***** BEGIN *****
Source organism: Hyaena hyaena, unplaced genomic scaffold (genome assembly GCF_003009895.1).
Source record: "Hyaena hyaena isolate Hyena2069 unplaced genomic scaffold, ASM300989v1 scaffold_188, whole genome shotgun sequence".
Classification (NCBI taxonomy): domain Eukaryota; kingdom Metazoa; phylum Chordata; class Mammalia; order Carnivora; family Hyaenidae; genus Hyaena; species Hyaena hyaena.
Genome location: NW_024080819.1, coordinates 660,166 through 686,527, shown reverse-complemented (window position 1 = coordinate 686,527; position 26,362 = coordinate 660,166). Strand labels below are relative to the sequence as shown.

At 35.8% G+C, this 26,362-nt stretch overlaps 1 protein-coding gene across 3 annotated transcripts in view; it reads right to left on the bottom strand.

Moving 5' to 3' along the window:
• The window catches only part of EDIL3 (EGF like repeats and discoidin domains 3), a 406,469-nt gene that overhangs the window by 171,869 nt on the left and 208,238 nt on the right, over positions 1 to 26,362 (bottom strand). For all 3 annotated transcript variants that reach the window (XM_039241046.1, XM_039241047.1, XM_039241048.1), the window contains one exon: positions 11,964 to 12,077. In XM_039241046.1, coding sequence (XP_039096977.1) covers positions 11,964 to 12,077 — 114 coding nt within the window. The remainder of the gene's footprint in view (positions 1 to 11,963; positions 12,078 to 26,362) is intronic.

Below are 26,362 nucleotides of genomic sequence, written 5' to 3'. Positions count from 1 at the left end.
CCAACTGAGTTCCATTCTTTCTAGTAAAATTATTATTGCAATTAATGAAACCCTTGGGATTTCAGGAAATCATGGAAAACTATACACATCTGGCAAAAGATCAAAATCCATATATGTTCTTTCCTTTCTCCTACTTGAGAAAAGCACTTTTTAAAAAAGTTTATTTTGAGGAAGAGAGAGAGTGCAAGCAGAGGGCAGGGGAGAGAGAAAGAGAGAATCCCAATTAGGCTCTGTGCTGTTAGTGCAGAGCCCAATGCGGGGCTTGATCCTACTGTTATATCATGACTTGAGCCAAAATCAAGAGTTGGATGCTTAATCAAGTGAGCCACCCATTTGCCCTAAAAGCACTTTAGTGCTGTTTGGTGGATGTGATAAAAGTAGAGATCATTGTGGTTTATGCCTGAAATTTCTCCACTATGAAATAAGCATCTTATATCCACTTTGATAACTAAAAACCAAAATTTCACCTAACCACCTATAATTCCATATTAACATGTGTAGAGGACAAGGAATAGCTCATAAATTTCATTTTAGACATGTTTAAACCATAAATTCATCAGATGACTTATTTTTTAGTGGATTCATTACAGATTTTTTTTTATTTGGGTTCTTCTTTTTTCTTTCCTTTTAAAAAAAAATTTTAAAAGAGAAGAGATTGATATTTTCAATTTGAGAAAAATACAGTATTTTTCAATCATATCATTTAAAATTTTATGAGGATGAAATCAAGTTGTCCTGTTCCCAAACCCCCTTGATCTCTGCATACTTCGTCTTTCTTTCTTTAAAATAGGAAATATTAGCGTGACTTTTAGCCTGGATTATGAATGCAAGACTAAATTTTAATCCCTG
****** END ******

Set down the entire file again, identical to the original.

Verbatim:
Source organism: Hyaena hyaena, unplaced genomic scaffold (genome assembly GCF_003009895.1).
Source record: "Hyaena hyaena isolate Hyena2069 unplaced genomic scaffold, ASM300989v1 scaffold_188, whole genome shotgun sequence".
Classification (NCBI taxonomy): domain Eukaryota; kingdom Metazoa; phylum Chordata; class Mammalia; order Carnivora; family Hyaenidae; genus Hyaena; species Hyaena hyaena.
Genome location: NW_024080819.1, coordinates 660,166 through 686,527, shown reverse-complemented (window position 1 = coordinate 686,527; position 26,362 = coordinate 660,166). Strand labels below are relative to the sequence as shown.

At 35.8% G+C, this 26,362-nt stretch overlaps 1 protein-coding gene across 3 annotated transcripts in view; it reads right to left on the bottom strand.

Moving 5' to 3' along the window:
• The window catches only part of EDIL3 (EGF like repeats and discoidin domains 3), a 406,469-nt gene that overhangs the window by 171,869 nt on the left and 208,238 nt on the right, over positions 1 to 26,362 (bottom strand). For all 3 annotated transcript variants that reach the window (XM_039241046.1, XM_039241047.1, XM_039241048.1), the window contains one exon: positions 11,964 to 12,077. In XM_039241046.1, coding sequence (XP_039096977.1) covers positions 11,964 to 12,077 — 114 coding nt within the window. The remainder of the gene's footprint in view (positions 1 to 11,963; positions 12,078 to 26,362) is intronic.

Below are 26,362 nucleotides of genomic sequence, written 5' to 3'. Positions count from 1 at the left end.
CCAACTGAGTTCCATTCTTTCTAGTAAAATTATTATTGCAATTAATGAAACCCTTGGGATTTCAGGAAATCATGGAAAACTATACACATCTGGCAAAAGATCAAAATCCATATATGTTCTTTCCTTTCTCCTACTTGAGAAAAGCACTTTTTAAAAAAGTTTATTTTGAGGAAGAGAGAGAGTGCAAGCAGAGGGCAGGGGAGAGAGAAAGAGAGAATCCCAATTAGGCTCTGTGCTGTTAGTGCAGAGCCCAATGCGGGGCTTGATCCTACTGTTATATCATGACTTGAGCCAAAATCAAGAGTTGGATGCTTAATCAAGTGAGCCACCCATTTGCCCTAAAAGCACTTTAGTGCTGTTTGGTGGATGTGATAAAAGTAGAGATCATTGTGGTTTATGCCTGAAATTTCTCCACTATGAAATAAGCATCTTATATCCACTTTGATAACTAAAAACCAAAATTTCACCTAACCACCTATAATTCCATATTAACATGTGTAGAGGACAAGGAATAGCTCATAAATTTCATTTTAGACATGTTTAAACCATAAATTCATCAGATGACTTATTTTTTAGTGGATTCATTACAGATTTTTTTTTATTTGGGTTCTTCTTTTTTCTTTCCTTTTAAAAAAAAATTTTAAAAGAGAAGAGATTGATATTTTCAATTTGAGAAAAATACAGTATTTTTCAATCATATCATTTAAAATTTTATGAGGATGAAATCAAGTTGTCCTGTTCCCAAACCCCCTTGATCTCTGCATACTTCGTCTTTCTTTCTTTAAAATAGGAAATATTAGCGTGACTTTTAGCCTGGATTATGAATGCAAGACTAAATTTTAATCCCTG